There’s a scene in Rian Johnson’s latest murder mystery “Glass Onion” in which the film’s sleuth proclaims to his room full of suspects that the murderer’s attempt at pulling the wool over his eyes was just dumb. So dumb it’s brilliant, someone asks. No, just dumb. It seemed to me a strange thing to draw attention to, especially since the plot of “Glass Onion” and the twists of the murderer’s scheme are exactly that; flimsy, uninspired and well, dumb. This is particularly disappointing as Johnson’s earlier instalment “Knives Out” had been such an elegantly and meticulously written story, certainly in league with the Agatha Christie whodunnits that Johnson himself has admitted to have drawn inspiration.
Daniel Craig returns as Benoit Blanc, the smooth talking Southern detective who has achieved worldwide fame for his high profile cases but has found himself at somewhat of a loose end during COVID and reduced to playing Clue online in the bathtub with Angela Lansbury and Stephen Sondheim. So when he and a group of individuals, each prominent in the public eye, each receive a mysterious puzzle box and an invitation to eccentric tech billionaire Miles Bron’s (Edward Norton) Greek island for a murder mystery party, it’s exactly what the doctor ordered to bring him out of his funk. Once Blanc arrives however, he realises that the members of the party are friends from years before, and are individually indebted to Bron to some degree for their success. Rest assured, a murder occurs, a prior murder is uncovered and it is up to Blanc to uncover the mystery and stop the murderer before they strike again.
“Glass Onion” may have been marketed as a murder mystery, but it would be more appropriate to describe it as a vehicle for social commentary on public figures in post COVID 21st century and the corruption inherent in climbing the ladder to success. The problem with that it that there are just too many individuals on the island for Johnson be able to make any kind of meaningful statement about any of them, and so each one comes across as shallow and pretty feeble parodies instead. Edward Norton as Miles Bron is undoubtedly supposed to be Elon Musk, Kate Hudson as outspoken fashionista Birdie Jay is Kim Kardashian, Dave Bautista as men’s rights Youtube activist Duke Cody is Joe Rogan and Kathryn Hahn as Claire Debella, is any corrupt DC politician. If he had taken any one of them and fleshed them out properly I’m sure there could have been something there, but a murder mystery with a gaggle of potential suspects just isn’t the right platform for it. The characters in “Knives Out” for instance all had their political biases, but this was largely confined to one party scene in which they debate illegal immigration, for the rest of the film the family are all united in their greed in trying to revert the contents of the grandfather’s will to their own benefit.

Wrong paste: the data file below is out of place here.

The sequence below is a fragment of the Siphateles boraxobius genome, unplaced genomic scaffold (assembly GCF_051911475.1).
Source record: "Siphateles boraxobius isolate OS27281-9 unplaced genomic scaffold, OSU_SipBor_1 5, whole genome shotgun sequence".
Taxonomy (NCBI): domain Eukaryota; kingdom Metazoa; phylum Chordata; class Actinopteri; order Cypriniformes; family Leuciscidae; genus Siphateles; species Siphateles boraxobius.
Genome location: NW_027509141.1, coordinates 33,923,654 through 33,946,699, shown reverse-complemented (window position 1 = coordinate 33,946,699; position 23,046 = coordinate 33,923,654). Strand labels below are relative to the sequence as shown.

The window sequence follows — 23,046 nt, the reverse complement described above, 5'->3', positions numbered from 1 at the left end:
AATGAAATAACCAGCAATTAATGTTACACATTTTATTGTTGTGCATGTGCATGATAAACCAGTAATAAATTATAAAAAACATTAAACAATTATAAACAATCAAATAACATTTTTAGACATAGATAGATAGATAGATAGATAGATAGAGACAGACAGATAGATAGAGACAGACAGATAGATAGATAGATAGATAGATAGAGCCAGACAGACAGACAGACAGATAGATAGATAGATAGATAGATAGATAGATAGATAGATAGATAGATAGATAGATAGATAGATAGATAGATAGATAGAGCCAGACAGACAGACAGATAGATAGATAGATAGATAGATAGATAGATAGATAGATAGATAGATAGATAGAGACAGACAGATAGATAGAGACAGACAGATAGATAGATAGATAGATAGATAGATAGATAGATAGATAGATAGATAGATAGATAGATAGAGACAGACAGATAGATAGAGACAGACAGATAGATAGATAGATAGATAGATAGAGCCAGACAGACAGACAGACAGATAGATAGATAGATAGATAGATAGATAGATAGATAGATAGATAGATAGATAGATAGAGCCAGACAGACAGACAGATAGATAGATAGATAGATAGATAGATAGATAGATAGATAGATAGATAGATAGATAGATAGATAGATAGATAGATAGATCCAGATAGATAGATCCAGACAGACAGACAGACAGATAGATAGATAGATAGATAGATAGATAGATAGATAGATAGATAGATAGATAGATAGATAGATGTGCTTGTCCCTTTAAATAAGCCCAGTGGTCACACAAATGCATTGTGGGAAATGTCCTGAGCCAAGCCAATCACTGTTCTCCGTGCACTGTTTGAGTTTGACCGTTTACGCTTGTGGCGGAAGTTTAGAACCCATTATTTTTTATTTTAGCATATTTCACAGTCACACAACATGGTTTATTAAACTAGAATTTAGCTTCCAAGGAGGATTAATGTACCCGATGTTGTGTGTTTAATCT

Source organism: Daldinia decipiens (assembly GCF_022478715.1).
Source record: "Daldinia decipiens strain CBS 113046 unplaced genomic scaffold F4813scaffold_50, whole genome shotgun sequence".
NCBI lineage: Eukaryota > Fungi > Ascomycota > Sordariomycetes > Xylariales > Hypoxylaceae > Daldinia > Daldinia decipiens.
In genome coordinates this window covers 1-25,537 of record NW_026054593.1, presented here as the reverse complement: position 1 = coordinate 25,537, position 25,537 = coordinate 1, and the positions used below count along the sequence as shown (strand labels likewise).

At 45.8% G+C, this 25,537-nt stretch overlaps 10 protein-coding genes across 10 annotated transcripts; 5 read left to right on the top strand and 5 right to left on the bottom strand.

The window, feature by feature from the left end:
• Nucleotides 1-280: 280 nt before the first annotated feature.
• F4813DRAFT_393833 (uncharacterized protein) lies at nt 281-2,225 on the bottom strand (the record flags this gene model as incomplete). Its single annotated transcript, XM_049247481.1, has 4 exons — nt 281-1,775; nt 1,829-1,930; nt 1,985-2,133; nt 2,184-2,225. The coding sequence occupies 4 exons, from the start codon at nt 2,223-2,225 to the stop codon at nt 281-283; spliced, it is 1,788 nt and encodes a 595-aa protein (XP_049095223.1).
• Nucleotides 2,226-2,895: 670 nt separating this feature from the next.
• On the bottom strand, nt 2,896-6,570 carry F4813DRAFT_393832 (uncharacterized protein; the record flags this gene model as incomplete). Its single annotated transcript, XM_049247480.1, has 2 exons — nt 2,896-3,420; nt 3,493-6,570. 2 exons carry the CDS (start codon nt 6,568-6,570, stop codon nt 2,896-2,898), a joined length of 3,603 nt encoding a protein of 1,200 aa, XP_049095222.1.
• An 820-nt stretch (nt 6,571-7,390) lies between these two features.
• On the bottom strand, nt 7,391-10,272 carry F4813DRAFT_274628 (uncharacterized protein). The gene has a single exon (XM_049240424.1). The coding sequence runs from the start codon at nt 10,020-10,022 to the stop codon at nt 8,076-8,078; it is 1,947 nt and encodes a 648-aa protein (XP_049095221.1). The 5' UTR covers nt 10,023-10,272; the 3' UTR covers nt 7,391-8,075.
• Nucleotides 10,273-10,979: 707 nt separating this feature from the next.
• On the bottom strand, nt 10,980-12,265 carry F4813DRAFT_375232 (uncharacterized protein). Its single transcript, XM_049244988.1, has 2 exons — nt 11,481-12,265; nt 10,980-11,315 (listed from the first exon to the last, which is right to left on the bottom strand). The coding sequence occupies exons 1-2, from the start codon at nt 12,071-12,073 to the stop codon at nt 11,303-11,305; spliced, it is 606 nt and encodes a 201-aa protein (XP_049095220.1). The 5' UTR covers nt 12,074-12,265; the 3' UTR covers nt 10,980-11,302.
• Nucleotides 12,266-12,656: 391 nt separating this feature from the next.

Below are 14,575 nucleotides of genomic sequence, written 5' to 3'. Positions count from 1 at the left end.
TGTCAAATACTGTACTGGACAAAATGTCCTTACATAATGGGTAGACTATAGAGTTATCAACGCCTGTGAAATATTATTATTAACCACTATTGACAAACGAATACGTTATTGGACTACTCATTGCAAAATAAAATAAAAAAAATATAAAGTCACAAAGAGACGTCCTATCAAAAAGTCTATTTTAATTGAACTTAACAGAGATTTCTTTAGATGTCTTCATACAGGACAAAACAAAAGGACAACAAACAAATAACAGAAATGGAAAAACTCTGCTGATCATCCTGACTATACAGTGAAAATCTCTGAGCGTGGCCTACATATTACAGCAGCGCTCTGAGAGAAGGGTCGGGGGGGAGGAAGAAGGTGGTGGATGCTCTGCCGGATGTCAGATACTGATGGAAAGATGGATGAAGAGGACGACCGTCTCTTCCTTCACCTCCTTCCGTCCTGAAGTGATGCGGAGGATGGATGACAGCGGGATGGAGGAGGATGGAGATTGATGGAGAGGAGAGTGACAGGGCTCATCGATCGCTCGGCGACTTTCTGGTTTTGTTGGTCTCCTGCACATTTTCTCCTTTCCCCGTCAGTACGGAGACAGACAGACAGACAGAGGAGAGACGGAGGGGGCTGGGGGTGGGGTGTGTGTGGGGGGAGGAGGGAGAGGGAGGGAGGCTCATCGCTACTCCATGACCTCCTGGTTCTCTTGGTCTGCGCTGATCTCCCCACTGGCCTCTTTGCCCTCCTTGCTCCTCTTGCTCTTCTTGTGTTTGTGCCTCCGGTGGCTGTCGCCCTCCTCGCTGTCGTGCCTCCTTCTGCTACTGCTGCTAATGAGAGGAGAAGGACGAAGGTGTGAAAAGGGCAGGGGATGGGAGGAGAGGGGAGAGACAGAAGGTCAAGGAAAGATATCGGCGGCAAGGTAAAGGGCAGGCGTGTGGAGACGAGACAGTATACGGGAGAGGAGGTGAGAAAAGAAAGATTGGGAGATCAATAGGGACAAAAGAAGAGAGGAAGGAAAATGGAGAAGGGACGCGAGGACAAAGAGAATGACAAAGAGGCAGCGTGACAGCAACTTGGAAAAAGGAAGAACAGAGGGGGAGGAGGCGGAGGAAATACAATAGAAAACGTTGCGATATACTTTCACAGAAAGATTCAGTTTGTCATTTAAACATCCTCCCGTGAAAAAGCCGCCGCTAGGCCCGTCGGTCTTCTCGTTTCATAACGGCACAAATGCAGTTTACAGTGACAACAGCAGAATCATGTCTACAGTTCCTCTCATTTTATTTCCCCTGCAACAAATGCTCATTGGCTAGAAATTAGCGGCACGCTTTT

The characters in “Glass Onion” are so heavily defined by their politics and by the figures that Johnson is trying to critique that it’s actually quite difficult to see them as what they are actually supposed to be, which are suspects in a murder. Their sole purpose is to provide conflicting motives, red herrings and assist the audience and sleuth in piecing together what happened. That’s genuinely it. These kinds of movies aren’t the platform for character studies, and I think Johnson has become a little misguided in trying to bite off more than he could chew. And the film suffers as a result.
The big reveals come across as rushed and unoriginal, and rather than the audience following Blanc as he interviews the suspects and solves the case, a third of the film is spent instead rewatching the first act from a different angle and it’s just not enjoyable. So when Blanc comes to the pivotal moment when he explains to everyone his theory, it’s as if he just came up with it on the spot. We haven’t accompanied him during his process and his eureka moments feels unearned; this is even despite the fact that the murderer hasn’t committed anything remotely clever or fiendish or swashbuckling.
One thing he does well, again in the style of Agatha Christie, is to create a setting and tone, down to the costuming, which is unique and completely isolated from his first film. While “Knives Out” was all about the rich greens, tweeds and mahoganies of New England, “Glass Onion” is equally about the dazzling turquoises and whites of the Greek islands. I was reminded of Christie’s “Evil Under the Sun” or “Death on the Nile”, and am sure that any further instalments will again feature some unique exotic location, perhaps a casino in Monte Carlo or a convent in Ireland. A ranch in Argentina or a Safari resort in the Savannah. It’s kind of fun to come up different combinations; a restaurant in Brussels, or a beekeeping estate in the Maldives? An emu farm in Alice Springs or a sultana plantation in Antartica?
I hope that Johnson continues to make these films, he’s a talented director and he’s got a distinctive, quite artistic style which I’m keen to see more of. The danger he faces I think is over complicating things. “Knives Out” worked as well as it did because it was a well orchestrated and well thought out murder mystery. By trying to force feed additional political and social critique where there just wasn’t room for it, “Glass Onion” has sacrificed the sophisticated writing and meticulously crafted plot points that made “Knives Out” so refreshingly exciting. “Glass Onion” is slick, beautifully and artistically shot, but in trying to coerce the film into being too many things at once, Johnson has produced a property that doesn’t really succeed at any of them.
By Jock Lehman